'When Nestlé Comes To Town' tells the moving story of residents in Cascade Locks, Oregon, who have united to fight Nestlé and keep it from bottling their precious and sacred water.
Cascade Locks is a gorgeous little town, nestled in the heart of the Columbia River Gorge in Hood River County, Oregon. With its quaint downtown, old growth conifers, breathtaking mountains and waterfront, it appears to be a peaceful place where time stands still, where one can escape the pressures of the outside world.
But there is far more to Cascade Locks than first meets the eye. The town is locked in a battle to survive – and it’s the unlikely pitting of a small community against a huge and relentlessly resource-hungry corporation, Nestlé.Nestlé has been fighting for a water deal in Cascade Locks since 2007. It wants permission to carry away millions of gallons of water annually, driving it through the downtown core in huge 20,000-pound trucks at a rate of one every four minutes. The water would be bottled and sold right back to Americans.
“Fresh clean water is the new gold,” says resident Pamela Larsen. “It is the most precious thing on the planet. There are water grabs happening everywhere. And Nestlé right now is getting closer to doing a water deal in Cascade Locks.”
The residents of Cascade Locks, determined not to let this corporation abuse the crucial and even sacred resources of their region, have rallied to fight. Although they are small compared to Nestlé and have to face unfortunate rifts within their own community over this very issue, a group of determined individuals formed the Local Water Alliance. Their mission is to prohibit large-scale commercial bottling in the entire county.
Michael Barthmus, an Alliance volunteer, says, “[Nestlé] is not listening to the people or looking out for the interests of the people in the community. They’re just going to continue to bottle until there’s nothing left to bottle where they are, and then they’ll move on to another place.”
This is a huge and ongoing task for a small group of volunteer citizens. Stiv Wilson, campaigns director at The Story of Stuff, describes them as “unlikely heroes (or ‘resisters’), who have worked for nearly a decade to keep Nestlé out. They aren’t professional activists—they are just normal people, taking a stand, daring to speak truth to power by flexing their citizen muscles, regardless of the consequences.”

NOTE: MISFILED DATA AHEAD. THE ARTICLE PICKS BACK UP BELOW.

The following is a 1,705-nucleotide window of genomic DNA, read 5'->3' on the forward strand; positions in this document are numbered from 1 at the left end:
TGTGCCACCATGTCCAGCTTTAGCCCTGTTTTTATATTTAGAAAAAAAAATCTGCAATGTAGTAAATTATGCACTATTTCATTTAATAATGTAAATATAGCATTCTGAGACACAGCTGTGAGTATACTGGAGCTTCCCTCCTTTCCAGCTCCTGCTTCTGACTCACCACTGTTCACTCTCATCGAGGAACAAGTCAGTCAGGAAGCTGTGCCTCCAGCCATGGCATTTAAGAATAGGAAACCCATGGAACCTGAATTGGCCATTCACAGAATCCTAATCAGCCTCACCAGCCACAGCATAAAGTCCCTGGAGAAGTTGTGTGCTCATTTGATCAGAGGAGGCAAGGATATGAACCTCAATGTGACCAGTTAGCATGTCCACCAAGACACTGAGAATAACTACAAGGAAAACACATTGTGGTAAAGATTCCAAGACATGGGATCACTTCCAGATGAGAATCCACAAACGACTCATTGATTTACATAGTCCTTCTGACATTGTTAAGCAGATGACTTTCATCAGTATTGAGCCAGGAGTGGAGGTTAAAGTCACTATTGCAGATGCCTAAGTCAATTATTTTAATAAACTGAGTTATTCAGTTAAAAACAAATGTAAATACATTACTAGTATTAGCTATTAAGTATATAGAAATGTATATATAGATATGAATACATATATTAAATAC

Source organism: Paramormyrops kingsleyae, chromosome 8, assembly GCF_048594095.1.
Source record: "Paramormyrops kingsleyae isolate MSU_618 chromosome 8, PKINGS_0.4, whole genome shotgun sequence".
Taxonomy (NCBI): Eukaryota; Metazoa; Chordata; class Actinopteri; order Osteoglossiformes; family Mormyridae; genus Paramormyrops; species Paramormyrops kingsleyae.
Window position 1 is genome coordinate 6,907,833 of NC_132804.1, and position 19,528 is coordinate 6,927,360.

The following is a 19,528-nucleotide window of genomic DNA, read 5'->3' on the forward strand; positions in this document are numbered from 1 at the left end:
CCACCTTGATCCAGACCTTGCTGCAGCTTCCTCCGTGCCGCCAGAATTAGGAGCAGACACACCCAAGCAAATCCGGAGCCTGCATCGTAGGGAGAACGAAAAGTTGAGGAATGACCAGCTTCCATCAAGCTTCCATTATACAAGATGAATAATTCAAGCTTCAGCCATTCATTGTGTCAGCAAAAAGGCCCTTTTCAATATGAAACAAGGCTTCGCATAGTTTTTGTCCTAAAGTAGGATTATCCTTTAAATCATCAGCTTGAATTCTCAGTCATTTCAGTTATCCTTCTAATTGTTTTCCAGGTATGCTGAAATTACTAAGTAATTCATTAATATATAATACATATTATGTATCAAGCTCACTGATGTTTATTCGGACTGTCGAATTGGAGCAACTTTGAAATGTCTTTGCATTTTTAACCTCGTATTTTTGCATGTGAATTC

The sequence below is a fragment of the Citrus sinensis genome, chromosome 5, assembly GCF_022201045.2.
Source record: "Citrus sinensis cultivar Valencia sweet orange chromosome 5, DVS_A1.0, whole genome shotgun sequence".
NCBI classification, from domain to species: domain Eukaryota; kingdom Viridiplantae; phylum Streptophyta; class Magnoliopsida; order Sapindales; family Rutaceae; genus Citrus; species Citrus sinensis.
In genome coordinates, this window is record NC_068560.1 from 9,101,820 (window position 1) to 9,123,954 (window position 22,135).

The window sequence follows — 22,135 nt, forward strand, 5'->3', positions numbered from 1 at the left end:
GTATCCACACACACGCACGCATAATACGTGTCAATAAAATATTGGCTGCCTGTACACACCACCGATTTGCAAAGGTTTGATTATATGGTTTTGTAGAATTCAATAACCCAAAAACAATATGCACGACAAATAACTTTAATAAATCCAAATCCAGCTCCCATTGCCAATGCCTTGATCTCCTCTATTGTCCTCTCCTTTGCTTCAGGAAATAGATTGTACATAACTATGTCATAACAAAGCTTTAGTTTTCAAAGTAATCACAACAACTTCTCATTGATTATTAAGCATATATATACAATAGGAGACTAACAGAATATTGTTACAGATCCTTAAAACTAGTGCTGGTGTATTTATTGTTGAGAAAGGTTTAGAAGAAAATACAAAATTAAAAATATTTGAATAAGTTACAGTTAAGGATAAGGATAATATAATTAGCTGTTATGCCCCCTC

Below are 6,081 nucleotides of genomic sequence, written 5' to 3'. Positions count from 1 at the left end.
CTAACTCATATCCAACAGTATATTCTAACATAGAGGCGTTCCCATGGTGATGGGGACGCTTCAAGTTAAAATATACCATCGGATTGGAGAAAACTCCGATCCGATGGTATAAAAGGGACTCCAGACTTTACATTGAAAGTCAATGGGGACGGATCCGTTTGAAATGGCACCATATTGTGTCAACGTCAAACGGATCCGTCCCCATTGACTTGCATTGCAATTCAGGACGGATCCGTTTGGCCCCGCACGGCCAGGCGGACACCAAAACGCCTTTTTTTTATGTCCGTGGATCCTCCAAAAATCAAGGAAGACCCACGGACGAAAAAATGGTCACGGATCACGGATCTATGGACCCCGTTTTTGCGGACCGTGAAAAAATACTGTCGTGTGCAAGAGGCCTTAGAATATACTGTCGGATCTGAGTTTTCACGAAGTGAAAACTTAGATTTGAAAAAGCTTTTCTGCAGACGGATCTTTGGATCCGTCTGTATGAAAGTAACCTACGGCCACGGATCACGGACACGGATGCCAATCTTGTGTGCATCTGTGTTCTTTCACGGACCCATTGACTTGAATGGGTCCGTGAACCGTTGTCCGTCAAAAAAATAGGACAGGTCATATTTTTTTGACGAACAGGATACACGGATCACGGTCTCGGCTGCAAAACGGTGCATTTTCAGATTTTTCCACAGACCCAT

The Story of Stuff has produced its newest short documentary called “When Nestlé Comes to Town.” It chronicles the admirable struggle of Cascade Locks residents to prevent Nestlé from getting its water deal and highlights the tactics used by the company to manipulate communities into giving up precious resources at a steep price.
Wilson writes: “This is how Nestlé operates—they come in, host a few community picnics with hot dogs, hamburgers, and oh yes, bottled water, and promise big money for economically strapped communities. They even pay ‘stipends’ to local politicians or prominent community members to carry the Nestlé message. They prey on a citizen’s natural desire to improve their situation, or just put food on the table for their family. And when their bluff is called, they marginalize dissenting voices, painting those people as outliers.”
Watch the film to learn more about what happens when Nestlé comes to town, and be inspired by the way in which a small group of ordinary yet determined citizens can make a difference. Show your support for the struggle in Cascade Locks by passing on the message and by changing your own habits – primarily, ceasing to buy water in cheap plastic bottles and opting for the tap instead.